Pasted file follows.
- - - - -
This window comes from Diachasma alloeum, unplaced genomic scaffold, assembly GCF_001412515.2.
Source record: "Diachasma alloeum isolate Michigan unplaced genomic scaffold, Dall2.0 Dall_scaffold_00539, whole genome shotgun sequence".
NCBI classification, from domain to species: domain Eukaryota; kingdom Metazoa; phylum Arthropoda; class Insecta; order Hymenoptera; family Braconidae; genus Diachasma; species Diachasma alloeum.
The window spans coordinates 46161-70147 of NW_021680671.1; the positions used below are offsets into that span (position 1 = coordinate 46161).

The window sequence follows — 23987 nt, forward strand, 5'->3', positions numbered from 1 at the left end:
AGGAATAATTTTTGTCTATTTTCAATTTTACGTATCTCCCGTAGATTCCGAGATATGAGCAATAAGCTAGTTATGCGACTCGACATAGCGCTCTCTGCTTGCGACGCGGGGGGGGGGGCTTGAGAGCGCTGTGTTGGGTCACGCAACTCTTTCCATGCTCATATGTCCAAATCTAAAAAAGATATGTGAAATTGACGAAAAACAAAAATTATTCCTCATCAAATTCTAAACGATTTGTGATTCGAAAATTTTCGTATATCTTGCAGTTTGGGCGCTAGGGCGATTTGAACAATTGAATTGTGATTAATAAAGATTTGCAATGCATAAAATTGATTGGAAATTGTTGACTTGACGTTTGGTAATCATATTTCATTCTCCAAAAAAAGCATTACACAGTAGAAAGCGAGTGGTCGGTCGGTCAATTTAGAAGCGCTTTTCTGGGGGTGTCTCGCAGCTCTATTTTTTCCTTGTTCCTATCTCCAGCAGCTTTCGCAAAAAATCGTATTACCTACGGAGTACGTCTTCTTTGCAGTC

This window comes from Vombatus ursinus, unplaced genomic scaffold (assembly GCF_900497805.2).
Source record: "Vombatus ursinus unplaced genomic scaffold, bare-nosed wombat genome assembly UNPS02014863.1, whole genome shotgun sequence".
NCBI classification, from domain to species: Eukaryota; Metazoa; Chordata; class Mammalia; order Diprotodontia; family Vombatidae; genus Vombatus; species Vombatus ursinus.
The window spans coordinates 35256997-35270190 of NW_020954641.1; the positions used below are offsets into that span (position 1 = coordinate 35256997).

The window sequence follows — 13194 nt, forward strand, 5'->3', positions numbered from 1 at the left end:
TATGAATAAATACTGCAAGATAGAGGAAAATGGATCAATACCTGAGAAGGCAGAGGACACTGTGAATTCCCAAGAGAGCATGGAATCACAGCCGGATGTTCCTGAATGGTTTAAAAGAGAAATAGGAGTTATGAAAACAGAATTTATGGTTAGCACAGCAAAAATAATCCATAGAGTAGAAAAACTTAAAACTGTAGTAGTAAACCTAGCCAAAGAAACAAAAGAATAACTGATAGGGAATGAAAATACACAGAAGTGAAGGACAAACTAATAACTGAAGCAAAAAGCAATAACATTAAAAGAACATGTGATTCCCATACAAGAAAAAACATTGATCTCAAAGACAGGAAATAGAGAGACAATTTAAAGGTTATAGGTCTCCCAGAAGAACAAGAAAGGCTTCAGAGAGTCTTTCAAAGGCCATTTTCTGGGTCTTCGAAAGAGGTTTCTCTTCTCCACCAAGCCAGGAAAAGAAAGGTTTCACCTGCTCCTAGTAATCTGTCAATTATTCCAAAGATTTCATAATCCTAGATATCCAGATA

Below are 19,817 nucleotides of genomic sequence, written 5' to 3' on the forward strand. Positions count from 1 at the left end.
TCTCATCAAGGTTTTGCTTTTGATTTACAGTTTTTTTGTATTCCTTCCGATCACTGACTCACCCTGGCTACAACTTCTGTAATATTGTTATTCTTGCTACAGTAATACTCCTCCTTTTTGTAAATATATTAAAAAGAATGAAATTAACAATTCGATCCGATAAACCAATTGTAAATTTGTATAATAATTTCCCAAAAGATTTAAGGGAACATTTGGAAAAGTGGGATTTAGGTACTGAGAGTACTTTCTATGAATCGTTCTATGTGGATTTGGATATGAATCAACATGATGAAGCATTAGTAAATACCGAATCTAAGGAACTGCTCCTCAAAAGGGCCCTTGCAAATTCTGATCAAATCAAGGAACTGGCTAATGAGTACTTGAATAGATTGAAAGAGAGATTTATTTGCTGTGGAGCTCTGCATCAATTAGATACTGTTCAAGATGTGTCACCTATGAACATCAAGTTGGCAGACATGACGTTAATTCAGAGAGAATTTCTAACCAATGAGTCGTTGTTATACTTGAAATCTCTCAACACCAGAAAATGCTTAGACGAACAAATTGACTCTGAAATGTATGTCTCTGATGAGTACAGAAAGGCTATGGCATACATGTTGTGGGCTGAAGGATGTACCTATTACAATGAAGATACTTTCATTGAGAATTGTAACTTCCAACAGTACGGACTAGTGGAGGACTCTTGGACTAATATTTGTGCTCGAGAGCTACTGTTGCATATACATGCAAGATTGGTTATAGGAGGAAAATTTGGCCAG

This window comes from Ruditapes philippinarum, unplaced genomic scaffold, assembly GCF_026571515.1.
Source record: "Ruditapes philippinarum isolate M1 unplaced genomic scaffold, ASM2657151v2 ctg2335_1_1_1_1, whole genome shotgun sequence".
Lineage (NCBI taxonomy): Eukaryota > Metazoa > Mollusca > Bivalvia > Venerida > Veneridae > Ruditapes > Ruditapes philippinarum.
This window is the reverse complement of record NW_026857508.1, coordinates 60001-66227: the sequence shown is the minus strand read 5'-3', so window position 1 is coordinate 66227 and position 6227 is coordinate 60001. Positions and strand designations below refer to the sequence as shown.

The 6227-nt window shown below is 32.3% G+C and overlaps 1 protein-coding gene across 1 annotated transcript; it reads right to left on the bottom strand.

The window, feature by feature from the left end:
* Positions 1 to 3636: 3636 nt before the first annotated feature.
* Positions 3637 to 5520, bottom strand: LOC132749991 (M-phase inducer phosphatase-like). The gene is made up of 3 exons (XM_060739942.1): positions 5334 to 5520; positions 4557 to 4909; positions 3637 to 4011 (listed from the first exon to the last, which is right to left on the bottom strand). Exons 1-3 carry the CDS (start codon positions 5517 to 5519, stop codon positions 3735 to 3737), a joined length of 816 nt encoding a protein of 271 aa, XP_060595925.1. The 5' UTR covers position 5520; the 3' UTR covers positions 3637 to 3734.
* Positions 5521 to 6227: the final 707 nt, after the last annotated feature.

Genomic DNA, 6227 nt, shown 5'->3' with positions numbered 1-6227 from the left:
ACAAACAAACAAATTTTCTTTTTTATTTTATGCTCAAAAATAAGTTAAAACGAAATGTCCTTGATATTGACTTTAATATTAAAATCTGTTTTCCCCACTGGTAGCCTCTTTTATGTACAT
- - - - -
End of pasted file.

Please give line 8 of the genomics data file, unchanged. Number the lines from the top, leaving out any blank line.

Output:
Source record: "Vombatus ursinus unplaced genomic scaffold, bare-nosed wombat genome assembly UNPS02014863.1, whole genome shotgun sequence".